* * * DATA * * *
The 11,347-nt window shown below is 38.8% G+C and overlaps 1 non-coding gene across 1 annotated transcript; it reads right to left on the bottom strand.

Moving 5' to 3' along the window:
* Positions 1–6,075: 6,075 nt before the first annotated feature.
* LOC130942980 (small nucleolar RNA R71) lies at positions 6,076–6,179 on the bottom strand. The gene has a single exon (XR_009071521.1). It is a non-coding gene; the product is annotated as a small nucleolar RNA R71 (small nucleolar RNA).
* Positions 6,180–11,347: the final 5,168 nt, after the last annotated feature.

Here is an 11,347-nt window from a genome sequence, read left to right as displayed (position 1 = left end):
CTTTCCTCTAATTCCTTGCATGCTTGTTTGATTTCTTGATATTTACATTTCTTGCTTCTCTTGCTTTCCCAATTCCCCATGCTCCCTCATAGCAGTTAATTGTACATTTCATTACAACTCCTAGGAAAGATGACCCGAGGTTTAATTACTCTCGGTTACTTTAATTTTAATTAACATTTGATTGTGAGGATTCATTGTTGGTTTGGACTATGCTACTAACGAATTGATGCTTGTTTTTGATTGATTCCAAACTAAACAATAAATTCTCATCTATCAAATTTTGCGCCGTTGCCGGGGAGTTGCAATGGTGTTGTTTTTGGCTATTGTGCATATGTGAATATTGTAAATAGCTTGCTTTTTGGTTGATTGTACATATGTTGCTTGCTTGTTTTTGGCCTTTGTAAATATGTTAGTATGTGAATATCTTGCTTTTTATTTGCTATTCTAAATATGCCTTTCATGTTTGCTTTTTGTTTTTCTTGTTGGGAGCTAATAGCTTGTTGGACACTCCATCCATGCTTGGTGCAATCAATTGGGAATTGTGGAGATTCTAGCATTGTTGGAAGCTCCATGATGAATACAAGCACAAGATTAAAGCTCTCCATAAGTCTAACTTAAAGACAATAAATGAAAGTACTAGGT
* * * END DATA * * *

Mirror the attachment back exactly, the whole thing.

The 11,347-nt window shown below is 38.8% G+C and overlaps 1 non-coding gene across 1 annotated transcript; it reads right to left on the bottom strand.

Moving 5' to 3' along the window:
* Positions 1–6,075: 6,075 nt before the first annotated feature.
* LOC130942980 (small nucleolar RNA R71) lies at positions 6,076–6,179 on the bottom strand. The gene has a single exon (XR_009071521.1). It is a non-coding gene; the product is annotated as a small nucleolar RNA R71 (small nucleolar RNA).
* Positions 6,180–11,347: the final 5,168 nt, after the last annotated feature.

Here is an 11,347-nt window from a genome sequence, read left to right as displayed (position 1 = left end):
CTTTCCTCTAATTCCTTGCATGCTTGTTTGATTTCTTGATATTTACATTTCTTGCTTCTCTTGCTTTCCCAATTCCCCATGCTCCCTCATAGCAGTTAATTGTACATTTCATTACAACTCCTAGGAAAGATGACCCGAGGTTTAATTACTCTCGGTTACTTTAATTTTAATTAACATTTGATTGTGAGGATTCATTGTTGGTTTGGACTATGCTACTAACGAATTGATGCTTGTTTTTGATTGATTCCAAACTAAACAATAAATTCTCATCTATCAAATTTTGCGCCGTTGCCGGGGAGTTGCAATGGTGTTGTTTTTGGCTATTGTGCATATGTGAATATTGTAAATAGCTTGCTTTTTGGTTGATTGTACATATGTTGCTTGCTTGTTTTTGGCCTTTGTAAATATGTTAGTATGTGAATATCTTGCTTTTTATTTGCTATTCTAAATATGCCTTTCATGTTTGCTTTTTGTTTTTCTTGTTGGGAGCTAATAGCTTGTTGGACACTCCATCCATGCTTGGTGCAATCAATTGGGAATTGTGGAGATTCTAGCATTGTTGGAAGCTCCATGATGAATACAAGCACAAGATTAAAGCTCTCCATAAGTCTAACTTAAAGACAATAAATGAAAGTACTAGGT